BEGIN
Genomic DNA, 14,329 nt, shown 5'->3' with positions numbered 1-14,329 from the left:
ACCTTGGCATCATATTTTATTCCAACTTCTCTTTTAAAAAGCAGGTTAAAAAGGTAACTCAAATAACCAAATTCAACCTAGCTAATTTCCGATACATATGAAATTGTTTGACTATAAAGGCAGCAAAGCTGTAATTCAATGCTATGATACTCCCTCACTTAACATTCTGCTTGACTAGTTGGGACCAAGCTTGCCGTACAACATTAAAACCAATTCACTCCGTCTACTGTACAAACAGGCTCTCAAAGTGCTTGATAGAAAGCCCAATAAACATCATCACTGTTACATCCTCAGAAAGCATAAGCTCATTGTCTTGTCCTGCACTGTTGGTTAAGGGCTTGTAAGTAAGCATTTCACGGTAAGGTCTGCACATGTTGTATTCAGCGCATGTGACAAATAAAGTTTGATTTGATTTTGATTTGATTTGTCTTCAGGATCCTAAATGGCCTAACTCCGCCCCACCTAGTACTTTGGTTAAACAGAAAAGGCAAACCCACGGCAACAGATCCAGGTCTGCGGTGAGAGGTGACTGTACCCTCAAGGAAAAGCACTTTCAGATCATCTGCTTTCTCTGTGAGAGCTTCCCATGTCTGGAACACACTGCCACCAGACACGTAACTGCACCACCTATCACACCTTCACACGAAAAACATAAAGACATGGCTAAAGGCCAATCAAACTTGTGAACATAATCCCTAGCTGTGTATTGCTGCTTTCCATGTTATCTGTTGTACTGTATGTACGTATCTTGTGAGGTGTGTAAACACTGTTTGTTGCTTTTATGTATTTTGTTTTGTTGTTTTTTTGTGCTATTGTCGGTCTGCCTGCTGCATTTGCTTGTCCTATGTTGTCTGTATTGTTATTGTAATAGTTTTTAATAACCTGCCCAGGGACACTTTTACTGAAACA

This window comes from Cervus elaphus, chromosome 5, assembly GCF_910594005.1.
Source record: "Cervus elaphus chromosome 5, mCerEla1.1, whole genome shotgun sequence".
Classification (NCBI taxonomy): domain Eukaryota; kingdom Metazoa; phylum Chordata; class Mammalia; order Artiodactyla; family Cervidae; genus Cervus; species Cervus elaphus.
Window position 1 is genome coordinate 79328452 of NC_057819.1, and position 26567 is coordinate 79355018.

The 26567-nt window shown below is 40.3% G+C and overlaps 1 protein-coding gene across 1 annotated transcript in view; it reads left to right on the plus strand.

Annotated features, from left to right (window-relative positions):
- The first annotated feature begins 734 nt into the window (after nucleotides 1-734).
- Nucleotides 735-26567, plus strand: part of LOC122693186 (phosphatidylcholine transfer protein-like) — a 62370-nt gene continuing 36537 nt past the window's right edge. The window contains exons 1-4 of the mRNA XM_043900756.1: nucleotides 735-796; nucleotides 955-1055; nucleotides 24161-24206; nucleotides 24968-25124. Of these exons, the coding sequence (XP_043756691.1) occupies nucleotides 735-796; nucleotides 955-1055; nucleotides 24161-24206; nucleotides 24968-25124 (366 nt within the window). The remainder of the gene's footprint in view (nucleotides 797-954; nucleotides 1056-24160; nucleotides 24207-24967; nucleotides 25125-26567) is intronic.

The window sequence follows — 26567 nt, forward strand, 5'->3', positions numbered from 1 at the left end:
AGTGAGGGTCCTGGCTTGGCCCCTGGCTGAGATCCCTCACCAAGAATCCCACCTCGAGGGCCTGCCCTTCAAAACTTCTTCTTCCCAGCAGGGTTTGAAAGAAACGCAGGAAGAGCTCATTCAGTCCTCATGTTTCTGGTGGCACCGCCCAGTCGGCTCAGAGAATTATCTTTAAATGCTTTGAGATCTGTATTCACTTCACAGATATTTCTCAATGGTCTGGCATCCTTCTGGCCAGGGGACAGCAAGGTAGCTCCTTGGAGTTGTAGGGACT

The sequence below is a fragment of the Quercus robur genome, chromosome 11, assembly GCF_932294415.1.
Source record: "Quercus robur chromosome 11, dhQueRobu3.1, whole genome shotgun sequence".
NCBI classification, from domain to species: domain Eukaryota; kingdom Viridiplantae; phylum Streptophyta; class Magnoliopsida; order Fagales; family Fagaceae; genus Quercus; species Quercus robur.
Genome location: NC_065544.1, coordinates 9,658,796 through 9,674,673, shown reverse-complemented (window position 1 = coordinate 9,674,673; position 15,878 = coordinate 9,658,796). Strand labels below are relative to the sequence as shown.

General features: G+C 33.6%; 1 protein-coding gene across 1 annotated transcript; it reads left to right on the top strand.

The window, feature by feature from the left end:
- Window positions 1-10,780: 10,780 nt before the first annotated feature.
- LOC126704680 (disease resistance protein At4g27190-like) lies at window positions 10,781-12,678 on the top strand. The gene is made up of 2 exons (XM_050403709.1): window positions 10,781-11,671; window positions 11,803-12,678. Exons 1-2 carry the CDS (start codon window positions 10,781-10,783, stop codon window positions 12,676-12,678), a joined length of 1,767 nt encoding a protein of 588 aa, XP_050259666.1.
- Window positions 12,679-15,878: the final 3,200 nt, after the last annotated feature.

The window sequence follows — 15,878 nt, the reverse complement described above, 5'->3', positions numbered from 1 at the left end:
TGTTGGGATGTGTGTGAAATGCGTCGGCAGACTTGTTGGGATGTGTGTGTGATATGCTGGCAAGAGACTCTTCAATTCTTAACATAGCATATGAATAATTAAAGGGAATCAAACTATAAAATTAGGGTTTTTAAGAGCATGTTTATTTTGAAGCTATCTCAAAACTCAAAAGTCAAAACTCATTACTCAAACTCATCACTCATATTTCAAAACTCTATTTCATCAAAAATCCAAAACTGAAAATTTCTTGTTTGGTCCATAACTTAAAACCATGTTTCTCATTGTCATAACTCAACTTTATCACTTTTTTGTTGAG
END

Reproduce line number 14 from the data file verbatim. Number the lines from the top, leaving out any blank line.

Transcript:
Source record: "Quercus robur chromosome 11, dhQueRobu3.1, whole genome shotgun sequence".